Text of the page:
Runner’s Knee Specialist

(Patellofemoral Pain Syndrome)

Athletes or individuals who participate in activities such as running, squatting, or jumping can experience patellofemoral pain syndrome. Patellofemoral pain syndrome, often called Runner’s Knee or Jumper’s Knee is marked by pain and swelling under the kneecap. Patellofemoral pain syndrome specialist, Doctor Benedict Nwachukwu provides diagnosis and both surgical and nonsurgical treatment options for patients in Manhattan, New York City, NY who are experiencing the symptoms of runner’s knee or patellofemoral pain syndrome. Contact Dr. Nwachukwu’s team today!

646-885-8250
Request an Appointment

What is patellofemoral pain syndrome or runner’s knee?

The knee joint is one of the more complex joints in the human body and is involved in several major motions such as running, jumping, and squatting. The patella (kneecap) is a small triangular bone cushioned by soft articular cartilage that provides an attachment point for both the quadriceps tendon, which connects to the femur (thigh bone), and the patellar tendon, which connects to the tibia (shin bone). When the knee is in a bent position, the patella should lie comfortably in the trochlear groove at the distal end of the femur. However, most commonly in athletes but also occurring in patients at any activity level, the articular cartilage that cushions the patella can become frayed, causing anterior knee pain in a condition called patellofemoral pain syndrome or runner’s knee. Doctor Benedict Nwachukwu, orthopedic knee specialist, can successfully treat patients in Manhattan, New York City and the surrounding New York boroughs who are experiencing symptoms of runner’s knee or patellofemoral pain syndrome.

What causes runner’s knee or patellofemoral pain syndrome?

Repetitive motions, overuse, and muscular imbalances are the most common causes for the development of patellofemoral pain syndrome. Normally, the vastus medialis oblique (VMO) pulls the tendons inward while the vastus lateralis and iliotibial band (IT band) pull the tendons outward, keeping the patella within the trochlear groove. With patellofemoral pain syndrome, the VMO, or the quadriceps muscle that sits on the medial side of the femur (inside of the thigh), tends to be weaker than the vastus lateralis and the IT band, or the quadriceps muscles that sit on the lateral side of the femur (outside of the thigh). The tighter vastus lateralis and IT band pull the tendons outward while the weakened VMO does not provide the resistance necessary to prevent the patella from tracking laterally outside of the trochlear groove, which then causes friction and pain due to the breakdown of the patella’s protective articular cartilage.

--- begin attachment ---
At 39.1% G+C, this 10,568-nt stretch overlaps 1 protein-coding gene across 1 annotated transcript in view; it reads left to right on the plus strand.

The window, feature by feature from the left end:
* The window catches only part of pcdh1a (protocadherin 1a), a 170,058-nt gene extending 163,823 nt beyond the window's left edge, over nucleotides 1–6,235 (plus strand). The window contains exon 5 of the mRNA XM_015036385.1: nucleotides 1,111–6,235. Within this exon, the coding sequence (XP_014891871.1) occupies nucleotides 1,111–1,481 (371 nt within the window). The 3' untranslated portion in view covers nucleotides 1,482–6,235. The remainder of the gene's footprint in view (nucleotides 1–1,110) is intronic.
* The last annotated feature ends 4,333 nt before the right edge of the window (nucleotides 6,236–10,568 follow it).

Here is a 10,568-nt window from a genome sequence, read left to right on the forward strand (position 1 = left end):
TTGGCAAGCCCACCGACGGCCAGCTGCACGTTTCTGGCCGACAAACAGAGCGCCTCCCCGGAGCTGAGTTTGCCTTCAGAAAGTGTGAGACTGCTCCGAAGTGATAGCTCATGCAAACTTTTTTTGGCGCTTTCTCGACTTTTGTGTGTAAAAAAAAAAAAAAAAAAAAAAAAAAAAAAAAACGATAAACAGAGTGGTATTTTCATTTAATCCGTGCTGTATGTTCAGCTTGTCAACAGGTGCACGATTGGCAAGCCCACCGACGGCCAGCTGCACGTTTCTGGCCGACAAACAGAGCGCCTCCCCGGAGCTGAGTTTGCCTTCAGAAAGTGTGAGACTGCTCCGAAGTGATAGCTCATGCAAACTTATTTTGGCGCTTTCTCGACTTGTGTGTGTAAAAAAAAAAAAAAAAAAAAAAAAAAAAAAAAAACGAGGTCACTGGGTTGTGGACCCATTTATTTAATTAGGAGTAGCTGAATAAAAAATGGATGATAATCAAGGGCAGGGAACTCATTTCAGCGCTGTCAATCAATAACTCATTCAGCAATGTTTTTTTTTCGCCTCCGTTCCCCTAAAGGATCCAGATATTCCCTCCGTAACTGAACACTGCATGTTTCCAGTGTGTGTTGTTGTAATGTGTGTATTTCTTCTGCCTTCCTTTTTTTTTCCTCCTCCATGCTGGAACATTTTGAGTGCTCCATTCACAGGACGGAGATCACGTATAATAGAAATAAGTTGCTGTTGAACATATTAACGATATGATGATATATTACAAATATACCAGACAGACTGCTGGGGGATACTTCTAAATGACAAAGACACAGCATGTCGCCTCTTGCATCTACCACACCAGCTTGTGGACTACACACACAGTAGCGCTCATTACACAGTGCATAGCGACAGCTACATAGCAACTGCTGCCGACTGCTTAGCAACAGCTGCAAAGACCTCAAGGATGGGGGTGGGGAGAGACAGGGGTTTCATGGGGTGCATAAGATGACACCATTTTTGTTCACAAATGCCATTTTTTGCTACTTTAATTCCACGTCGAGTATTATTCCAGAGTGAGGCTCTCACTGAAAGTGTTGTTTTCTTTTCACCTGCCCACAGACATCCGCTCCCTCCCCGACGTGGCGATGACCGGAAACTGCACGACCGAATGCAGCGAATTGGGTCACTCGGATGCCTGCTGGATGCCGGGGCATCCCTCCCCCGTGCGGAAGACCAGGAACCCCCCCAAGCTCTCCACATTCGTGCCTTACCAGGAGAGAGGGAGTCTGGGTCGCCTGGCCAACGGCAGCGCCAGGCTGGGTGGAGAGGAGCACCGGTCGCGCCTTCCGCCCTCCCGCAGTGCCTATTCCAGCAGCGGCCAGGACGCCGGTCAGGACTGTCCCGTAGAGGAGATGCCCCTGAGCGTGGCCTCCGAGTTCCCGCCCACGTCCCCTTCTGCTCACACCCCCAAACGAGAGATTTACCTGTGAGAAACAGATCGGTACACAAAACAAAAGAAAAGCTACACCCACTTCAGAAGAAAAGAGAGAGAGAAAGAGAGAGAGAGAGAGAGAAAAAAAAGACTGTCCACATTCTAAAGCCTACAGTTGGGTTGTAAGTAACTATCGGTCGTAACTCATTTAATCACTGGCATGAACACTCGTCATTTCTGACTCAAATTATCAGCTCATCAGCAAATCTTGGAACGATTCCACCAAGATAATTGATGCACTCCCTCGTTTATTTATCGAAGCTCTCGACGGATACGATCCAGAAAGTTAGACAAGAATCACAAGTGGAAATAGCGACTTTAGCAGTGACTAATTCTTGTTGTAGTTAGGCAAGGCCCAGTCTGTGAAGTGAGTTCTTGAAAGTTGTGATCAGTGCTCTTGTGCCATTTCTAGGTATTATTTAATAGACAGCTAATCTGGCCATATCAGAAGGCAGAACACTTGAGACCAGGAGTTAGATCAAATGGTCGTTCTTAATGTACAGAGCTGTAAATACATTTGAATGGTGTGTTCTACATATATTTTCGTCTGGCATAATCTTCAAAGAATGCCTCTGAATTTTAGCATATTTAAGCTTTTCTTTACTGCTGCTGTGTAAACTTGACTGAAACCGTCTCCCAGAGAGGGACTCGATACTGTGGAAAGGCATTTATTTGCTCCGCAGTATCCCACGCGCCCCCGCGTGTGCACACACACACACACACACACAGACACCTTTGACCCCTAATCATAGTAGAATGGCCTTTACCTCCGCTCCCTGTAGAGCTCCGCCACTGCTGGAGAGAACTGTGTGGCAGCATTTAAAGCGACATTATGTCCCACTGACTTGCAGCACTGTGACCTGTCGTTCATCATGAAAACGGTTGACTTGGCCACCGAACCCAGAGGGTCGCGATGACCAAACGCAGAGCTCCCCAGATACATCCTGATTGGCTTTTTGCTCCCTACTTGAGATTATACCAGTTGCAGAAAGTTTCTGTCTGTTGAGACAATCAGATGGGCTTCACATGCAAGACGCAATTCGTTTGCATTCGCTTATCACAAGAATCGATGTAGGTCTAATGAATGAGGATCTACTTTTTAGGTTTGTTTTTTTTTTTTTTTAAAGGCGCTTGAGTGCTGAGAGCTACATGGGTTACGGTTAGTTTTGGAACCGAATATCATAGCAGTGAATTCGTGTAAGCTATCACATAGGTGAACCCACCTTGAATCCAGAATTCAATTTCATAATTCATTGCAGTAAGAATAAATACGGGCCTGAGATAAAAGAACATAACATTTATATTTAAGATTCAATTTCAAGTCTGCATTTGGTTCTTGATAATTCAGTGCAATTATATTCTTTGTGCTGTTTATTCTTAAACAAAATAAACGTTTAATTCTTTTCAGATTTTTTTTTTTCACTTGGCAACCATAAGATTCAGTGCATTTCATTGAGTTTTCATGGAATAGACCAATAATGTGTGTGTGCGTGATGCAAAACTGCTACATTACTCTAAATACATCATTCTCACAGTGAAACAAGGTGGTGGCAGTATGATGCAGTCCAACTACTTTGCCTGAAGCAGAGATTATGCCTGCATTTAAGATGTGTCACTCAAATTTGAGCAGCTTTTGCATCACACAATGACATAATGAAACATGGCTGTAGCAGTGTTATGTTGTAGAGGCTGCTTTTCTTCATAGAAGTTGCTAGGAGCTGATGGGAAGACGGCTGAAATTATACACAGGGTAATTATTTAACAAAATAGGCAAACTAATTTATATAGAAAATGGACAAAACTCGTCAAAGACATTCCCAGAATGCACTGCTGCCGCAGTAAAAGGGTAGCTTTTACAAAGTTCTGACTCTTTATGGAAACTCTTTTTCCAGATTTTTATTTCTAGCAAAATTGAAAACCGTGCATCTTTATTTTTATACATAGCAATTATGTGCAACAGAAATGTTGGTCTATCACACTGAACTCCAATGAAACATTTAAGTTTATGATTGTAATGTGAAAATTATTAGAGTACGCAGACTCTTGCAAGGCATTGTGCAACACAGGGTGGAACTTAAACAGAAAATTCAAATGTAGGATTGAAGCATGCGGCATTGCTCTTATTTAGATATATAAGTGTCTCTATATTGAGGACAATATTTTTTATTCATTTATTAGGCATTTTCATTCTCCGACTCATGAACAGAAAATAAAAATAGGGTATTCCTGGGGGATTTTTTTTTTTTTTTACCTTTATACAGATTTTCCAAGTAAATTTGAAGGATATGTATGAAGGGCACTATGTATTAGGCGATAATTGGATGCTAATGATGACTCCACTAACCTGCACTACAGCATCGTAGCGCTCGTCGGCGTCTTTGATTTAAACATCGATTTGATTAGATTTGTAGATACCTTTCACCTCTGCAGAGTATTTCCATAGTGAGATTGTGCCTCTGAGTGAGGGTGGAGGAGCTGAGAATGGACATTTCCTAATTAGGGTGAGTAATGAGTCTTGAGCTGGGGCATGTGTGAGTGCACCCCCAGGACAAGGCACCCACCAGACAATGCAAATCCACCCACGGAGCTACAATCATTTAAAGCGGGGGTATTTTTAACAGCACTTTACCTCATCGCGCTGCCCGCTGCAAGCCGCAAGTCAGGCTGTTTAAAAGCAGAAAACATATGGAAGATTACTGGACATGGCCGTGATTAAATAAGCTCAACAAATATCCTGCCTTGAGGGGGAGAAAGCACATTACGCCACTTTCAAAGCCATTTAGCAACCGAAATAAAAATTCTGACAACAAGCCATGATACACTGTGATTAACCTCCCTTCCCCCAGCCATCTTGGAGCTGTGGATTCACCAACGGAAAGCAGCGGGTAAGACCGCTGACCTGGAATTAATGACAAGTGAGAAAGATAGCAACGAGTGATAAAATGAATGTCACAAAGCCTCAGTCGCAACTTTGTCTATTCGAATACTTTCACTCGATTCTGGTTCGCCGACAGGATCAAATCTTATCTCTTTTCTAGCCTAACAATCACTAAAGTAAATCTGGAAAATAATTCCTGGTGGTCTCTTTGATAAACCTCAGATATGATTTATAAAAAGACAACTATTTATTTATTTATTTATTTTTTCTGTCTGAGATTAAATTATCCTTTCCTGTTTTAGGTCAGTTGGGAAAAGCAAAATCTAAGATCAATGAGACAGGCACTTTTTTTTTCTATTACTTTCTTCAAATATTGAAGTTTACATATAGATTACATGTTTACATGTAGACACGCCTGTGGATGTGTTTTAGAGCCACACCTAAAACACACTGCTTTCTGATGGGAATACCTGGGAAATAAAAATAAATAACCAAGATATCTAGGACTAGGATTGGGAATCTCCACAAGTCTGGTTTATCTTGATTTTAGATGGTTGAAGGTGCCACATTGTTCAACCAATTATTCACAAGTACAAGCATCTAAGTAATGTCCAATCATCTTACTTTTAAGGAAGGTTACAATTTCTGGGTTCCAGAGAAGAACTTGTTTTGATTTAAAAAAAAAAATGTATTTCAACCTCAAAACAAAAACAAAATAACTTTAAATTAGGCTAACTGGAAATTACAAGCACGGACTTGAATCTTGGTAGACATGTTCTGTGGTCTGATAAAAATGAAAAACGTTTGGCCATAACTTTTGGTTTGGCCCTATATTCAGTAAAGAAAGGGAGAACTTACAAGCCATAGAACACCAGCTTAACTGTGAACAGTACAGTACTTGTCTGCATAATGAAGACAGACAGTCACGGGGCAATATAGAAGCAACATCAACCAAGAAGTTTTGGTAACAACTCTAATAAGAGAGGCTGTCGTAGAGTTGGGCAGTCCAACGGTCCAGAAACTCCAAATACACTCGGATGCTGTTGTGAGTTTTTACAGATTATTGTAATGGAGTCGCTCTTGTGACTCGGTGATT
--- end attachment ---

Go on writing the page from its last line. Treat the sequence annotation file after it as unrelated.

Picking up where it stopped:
Runners Knee | Manhattan NY

What are the symptoms of patellofemoral pain syndrome?

Most commonly with patellofemoral pain syndrome, patients will experience pain after resting periods, especially while the knee is bent. For example, a patient may experience patellofemoral pain after watching a long movie. Patients may also experience pain accompanied by swelling and/or pain accompanied by a “clicking” or “grinding” sensation due to extreme wear in the cartilage. This sensation may also indicate a more serious tear in the cartilage.

How is patellofemoral pain syndrome diagnosed?

After obtaining a comprehensive medical history and summary of regular physical activities, Dr. Nwachukwu will perform an extensive examination of the knee joint and its range of motion. Usually, patellofemoral pain syndrome is diagnosed via physical examination, but further diagnostic imaging may be deemed necessary in some cases to rule out other conditions that may be causing pain in the knee joint.

How is patellofemoral pain syndrome treated?

Non-Surgical Treatment:

Most often, patients with patellofemoral pain syndrome will recover with non-surgical therapies such as RICE (rest, ice, compression, elevation), NSAIDs (non-steroidal anti-inflammatory drugs) for pain relief, and taping the knee to help correct the patella from tracking outside of the trochlear groove. After the pain and inflammation are managed, Dr. Nwachukwu will recommend a physical therapy regimen to strengthen the VMO while stretching the tight vastus lateralis and IT band.

Surgical Treatment:

In the rare cases where patellofemoral pain syndrome is resistant to non-surgical treatment and pain or inflammation persists, arthroscopic surgery may be performed to alleviate the condition. Dr. Nwachukwu will insert a small surgical camera (arthroscope) into the knee joint to visualize the articular cartilage underneath the patella, and assess one or more of several courses of action to relieve the pain:

  • Debridement: An arthroscopic shaver is used to remove (debride) fibrillation (eroded areas of cartilage).
  • Lateral Retinaculum Release: If the lateral retinaculum (a fibrous tissue that supports the outer side of the patella) is found to be tight enough to pull the patella laterally outside of the trochlear groove, a lateral release procedure can loosen the tissue and allow the patella to settle inside the groove once again.
  • Tibial Tubercle Transfer: This procedure is most commonly used to treat patellofemoral instability, where the patella persistently tracks out of the trochlear groove. This is done through a midline incision over the knee, through which Dr. Nwachukwu will reposition the tibial tubercle (bony attachment at the top of the shin) and attached patellar tendon to a new insertion point on the tibia.

For more information on patellofemoral pain syndrome or runner’s knee, and the excellent treatment options available for your knee pain, please contact the office of Benedict Nwachukwu, MD, orthopedic shoulder specialist serving Manhattan, New York City, and surrounding New York boroughs.